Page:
Imagine my surprise though when I saw that it was none other than the great Werner Herzog set to direct the remake...and to be honest it made the news even more disappointing. I could deal with someone like a Brett Ratner signed on to do it as that is expected, but Werner Herzog? Seriously, I wish someone would slap me and tell me I was having a nightmare. I love Herzog and he has made some of my favorite films but the idea of someone touching the final collaboration between Ferrara and Lund just makes me sick.
I really hope this film falls through and doesn't happen. If it does I hope it fails and I don't like to wish ill on any production, especially one by Werner Herzog but I just can't stomach this. With Zoe Lund gone, Harvey Keitel stuck in straight to video hell and Abel Ferrara not able to get American distribution for his newest films (not to mention the fact that the theatrical version of Bad Lieutenant is unavailable in the States), the idea for this remake seems as spiritually bankrupt as the Bad Lieutenant himself was in the beginning of Abel's film.
I've seen nearly every film Werner Herzog has ever made and Anchor Bay's two box sets of his work occupy a special place in my collection but I will not see this film if it happens. The original work by Abel Ferrara is perfect and totally untouchable in my eyes...I just can't bear to see it tampered with anymore.

Thursday, May 15, 2008

You'll Be Missed John


I am very saddened to hear the news, courtesy of Tim Lucas at Video Watchblog, that the wonderful John Phillip Law has passed away. I am a huge fan of John's and this is really just extremely bad news. To follow Kimberly's lead from Cinebeats, here are some of my favorite films that the beautiful and talented Law appeared in. My best to his friends and family...he will be greatly missed.

The Russians are Coming The Russians are Coming (1966): I'm not as sold on this Norman Jewison film as some I know, but I love John's work in it. He is positively beautiful in the film.

Death Rides a Horse (1967): John is terrific in this Giulio Petroni Spaghetti Western, one of the best of the genre, opposite Lee Van Cleef.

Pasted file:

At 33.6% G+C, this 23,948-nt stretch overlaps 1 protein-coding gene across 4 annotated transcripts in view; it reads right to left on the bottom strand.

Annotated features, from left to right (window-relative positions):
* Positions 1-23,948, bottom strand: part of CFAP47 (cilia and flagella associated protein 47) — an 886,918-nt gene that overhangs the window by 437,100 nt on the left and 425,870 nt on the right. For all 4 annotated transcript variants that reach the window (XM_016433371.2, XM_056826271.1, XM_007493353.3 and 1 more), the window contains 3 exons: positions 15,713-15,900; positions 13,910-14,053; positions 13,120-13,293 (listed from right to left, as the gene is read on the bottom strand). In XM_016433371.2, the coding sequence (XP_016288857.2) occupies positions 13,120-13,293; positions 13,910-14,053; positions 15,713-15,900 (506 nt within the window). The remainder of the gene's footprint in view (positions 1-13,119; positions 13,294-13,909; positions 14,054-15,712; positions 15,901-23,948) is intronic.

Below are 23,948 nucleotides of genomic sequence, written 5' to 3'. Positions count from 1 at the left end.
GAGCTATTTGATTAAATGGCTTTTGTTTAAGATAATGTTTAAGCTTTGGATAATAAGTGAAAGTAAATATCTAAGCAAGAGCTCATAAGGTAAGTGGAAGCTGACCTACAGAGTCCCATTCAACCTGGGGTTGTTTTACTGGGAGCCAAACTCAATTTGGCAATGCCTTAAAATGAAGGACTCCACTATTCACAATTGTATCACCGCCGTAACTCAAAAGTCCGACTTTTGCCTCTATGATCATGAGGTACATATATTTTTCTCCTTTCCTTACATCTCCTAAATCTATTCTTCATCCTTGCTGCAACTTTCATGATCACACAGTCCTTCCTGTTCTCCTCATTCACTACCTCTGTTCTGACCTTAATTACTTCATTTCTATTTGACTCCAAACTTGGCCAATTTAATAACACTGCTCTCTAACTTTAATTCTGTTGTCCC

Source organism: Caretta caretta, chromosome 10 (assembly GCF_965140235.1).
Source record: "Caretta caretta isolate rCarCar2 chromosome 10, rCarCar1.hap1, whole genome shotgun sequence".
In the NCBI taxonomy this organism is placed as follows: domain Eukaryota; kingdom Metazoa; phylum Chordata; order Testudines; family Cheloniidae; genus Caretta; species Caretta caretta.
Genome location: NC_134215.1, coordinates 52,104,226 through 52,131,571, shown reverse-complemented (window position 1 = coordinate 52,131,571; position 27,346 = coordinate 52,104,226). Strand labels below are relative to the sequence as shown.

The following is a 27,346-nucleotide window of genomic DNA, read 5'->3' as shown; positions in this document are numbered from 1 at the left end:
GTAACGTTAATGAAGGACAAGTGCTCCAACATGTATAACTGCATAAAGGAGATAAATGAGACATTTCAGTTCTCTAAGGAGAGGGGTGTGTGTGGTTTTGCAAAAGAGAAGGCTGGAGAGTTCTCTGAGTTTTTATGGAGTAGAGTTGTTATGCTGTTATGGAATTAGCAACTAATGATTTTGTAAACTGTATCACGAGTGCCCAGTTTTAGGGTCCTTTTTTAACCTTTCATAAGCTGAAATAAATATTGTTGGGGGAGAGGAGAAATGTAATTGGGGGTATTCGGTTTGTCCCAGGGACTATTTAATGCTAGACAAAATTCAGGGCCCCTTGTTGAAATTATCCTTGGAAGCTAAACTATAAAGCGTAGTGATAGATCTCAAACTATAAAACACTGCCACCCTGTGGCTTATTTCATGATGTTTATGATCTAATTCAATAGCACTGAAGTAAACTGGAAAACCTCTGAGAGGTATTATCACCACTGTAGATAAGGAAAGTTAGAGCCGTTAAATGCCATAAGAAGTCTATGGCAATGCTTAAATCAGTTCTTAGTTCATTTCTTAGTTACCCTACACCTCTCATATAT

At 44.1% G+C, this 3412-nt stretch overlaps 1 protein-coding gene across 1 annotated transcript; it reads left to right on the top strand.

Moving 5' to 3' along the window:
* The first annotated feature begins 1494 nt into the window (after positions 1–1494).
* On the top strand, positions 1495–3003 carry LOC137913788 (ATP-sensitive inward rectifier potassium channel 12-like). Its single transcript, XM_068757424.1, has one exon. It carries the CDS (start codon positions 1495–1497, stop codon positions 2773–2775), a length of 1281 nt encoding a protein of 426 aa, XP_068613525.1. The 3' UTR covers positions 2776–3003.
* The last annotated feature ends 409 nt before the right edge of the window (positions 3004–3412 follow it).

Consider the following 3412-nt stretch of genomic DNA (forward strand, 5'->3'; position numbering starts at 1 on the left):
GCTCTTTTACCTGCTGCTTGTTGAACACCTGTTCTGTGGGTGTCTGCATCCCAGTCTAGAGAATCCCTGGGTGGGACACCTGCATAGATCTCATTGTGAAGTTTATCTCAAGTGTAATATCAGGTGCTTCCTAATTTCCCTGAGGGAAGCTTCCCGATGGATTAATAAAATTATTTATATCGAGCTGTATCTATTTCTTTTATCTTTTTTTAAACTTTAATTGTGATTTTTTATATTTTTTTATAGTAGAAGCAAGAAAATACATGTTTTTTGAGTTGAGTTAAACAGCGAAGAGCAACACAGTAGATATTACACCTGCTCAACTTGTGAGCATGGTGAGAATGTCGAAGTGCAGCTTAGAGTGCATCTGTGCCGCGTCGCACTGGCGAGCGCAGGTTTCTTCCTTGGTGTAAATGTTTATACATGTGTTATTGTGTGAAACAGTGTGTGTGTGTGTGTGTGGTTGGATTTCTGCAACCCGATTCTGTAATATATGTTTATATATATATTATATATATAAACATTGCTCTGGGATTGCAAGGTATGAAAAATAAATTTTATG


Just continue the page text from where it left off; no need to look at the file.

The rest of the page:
Diabolik (1968): Mario Bava's masterful film contains probably the definitive John Phillip Law role and after watching him here it is near impossible to imagine anyone else playing this part. He's wonderful in it and his commentary track with Tim on the DVD is one of the best I have ever heard.

Barbarella (1968): Who could ever forget John as the angel Pygar opposite Jane Fonda in Roger Vadim's trippy classic?

The Last Movie (1971): John was one of many memorable faces who appeared in Hopper's iconic and controversial film.

Open Season (1974): John gives one of his best performances opposite Peter Fonda in this disturbing Peter Collinson production. I wish I still had a copy of this.

Golden Voyage of Sinbad (1974): Terrific Gordon Hessler directed fantasy that gives John one of his most iconic roles. His scenes with beautiful Caroline Munro are among my favorites of his career.

The Cassandra Crossing (1978): John joins an all star cast in this exciting and intriguing George P. Cosmatos film.

Blood Delirium (1988): Underrated and disturbing Italian thriller from Sergio Bergonzelli gives John one of his great late period roles. Ranks among his best performances in front of the camera for my money.

CQ (2001): Roman Coppola's film is one of my favorites from the decade and it was wonderful seeing John appear in it. Still incredible looking and charismatic, his performance was just one of the films many joys.

Nice Post On Emmanuelle


My friend, and one of this blog's biggest supporters, Keith has a nice post on one of my favorite films from the seventies that I invite everyone to read. I'm always grateful to read nice comments concerning Just Jaeckin's Emmanuelle and Sylvia Kristel so Keith's post on the film is very welcome and informative (I didn't know Marika Green was Eva's aunt!). Click here to read Keith's nice post on the film...hope he does one on the second, which is my favorite of the series.

Joe D'Amato's Return From Death


Joe D’Amato’s 1991 film Ritorno dalla morte (Return From Death: Frankenstein 2000) has the distinction of being one of the final horror films from the legendary cult director. It is also a production that would see him reuniting with two of his most memorable stars, Cinzia Monreale and Donald O’Brien, as well as being a deliberate attempt at recalling some of his most noteworthy productions. Unfortunately it also has one of the poorest reputations of any film he ever shot and, truth be told, that repute is not totally unwarranted as Return From Death is not a very good film. It should be noted though that it is the kind of bad film that only a great director can make and it is at least worth one look for fans of D'Amato or Italian horror in general.